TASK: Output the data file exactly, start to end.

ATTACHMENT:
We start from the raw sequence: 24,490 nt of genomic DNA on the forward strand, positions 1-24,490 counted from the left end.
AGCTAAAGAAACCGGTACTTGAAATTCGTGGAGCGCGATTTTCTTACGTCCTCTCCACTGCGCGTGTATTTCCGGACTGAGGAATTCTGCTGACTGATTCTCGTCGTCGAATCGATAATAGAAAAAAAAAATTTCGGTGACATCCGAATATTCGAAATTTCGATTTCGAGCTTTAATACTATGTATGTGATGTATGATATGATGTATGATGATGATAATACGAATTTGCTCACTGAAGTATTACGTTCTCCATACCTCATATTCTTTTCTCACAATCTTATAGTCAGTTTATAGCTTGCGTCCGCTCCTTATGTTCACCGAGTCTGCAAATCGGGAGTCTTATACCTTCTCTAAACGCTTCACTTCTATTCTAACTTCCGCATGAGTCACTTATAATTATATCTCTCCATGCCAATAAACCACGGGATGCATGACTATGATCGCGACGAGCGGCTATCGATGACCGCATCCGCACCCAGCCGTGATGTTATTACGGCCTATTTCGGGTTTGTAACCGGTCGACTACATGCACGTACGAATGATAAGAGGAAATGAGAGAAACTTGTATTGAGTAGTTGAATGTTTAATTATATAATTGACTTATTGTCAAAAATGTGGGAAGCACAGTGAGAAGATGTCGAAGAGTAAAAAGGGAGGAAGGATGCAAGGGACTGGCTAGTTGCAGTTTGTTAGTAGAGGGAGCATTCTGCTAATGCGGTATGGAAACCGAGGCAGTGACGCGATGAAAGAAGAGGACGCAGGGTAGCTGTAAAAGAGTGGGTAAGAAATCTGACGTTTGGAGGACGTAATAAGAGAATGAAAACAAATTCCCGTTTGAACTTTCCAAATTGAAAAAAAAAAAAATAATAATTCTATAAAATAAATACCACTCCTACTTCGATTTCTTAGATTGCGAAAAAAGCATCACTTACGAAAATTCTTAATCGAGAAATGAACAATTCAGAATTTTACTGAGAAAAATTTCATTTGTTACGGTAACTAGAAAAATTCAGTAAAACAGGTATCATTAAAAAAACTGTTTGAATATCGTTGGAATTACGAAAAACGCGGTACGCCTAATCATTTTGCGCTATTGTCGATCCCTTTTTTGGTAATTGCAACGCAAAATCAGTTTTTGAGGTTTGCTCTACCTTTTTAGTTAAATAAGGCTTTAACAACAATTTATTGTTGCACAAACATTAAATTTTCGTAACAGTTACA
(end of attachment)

We start from the raw sequence: 24,490 nt of genomic DNA on the forward strand, positions 1-24,490 counted from the left end.
AGCTAAAGAAACCGGTACTTGAAATTCGTGGAGCGCGATTTTCTTACGTCCTCTCCACTGCGCGTGTATTTCCGGACTGAGGAATTCTGCTGACTGATTCTCGTCGTCGAATCGATAATAGAAAAAAAAAATTTCGGTGACATCCGAATATTCGAAATTTCGATTTCGAGCTTTAATACTATGTATGTGATGTATGATATGATGTATGATGATGATAATACGAATTTGCTCACTGAAGTATTACGTTCTCCATACCTCATATTCTTTTCTCACAATCTTATAGTCAGTTTATAGCTTGCGTCCGCTCCTTATGTTCACCGAGTCTGCAAATCGGGAGTCTTATACCTTCTCTAAACGCTTCACTTCTATTCTAACTTCCGCATGAGTCACTTATAATTATATCTCTCCATGCCAATAAACCACGGGATGCATGACTATGATCGCGACGAGCGGCTATCGATGACCGCATCCGCACCCAGCCGTGATGTTATTACGGCCTATTTCGGGTTTGTAACCGGTCGACTACATGCACGTACGAATGATAAGAGGAAATGAGAGAAACTTGTATTGAGTAGTTGAATGTTTAATTATATAATTGACTTATTGTCAAAAATGTGGGAAGCACAGTGAGAAGATGTCGAAGAGTAAAAAGGGAGGAAGGATGCAAGGGACTGGCTAGTTGCAGTTTGTTAGTAGAGGGAGCATTCTGCTAATGCGGTATGGAAACCGAGGCAGTGACGCGATGAAAGAAGAGGACGCAGGGTAGCTGTAAAAGAGTGGGTAAGAAATCTGACGTTTGGAGGACGTAATAAGAGAATGAAAACAAATTCCCGTTTGAACTTTCCAAATTGAAAAAAAAAAAAATAATAATTCTATAAAATAAATACCACTCCTACTTCGATTTCTTAGATTGCGAAAAAAGCATCACTTACGAAAATTCTTAATCGAGAAATGAACAATTCAGAATTTTACTGAGAAAAATTTCATTTGTTACGGTAACTAGAAAAATTCAGTAAAACAGGTATCATTAAAAAAACTGTTTGAATATCGTTGGAATTACGAAAAACGCGGTACGCCTAATCATTTTGCGCTATTGTCGATCCCTTTTTTGGTAATTGCAACGCAAAATCAGTTTTTGAGGTTTGCTCTACCTTTTTAGTTAAATAAGGCTTTAACAACAATTTATTGTTGCACAAACATTAAATTTTCGTAACAGTTACA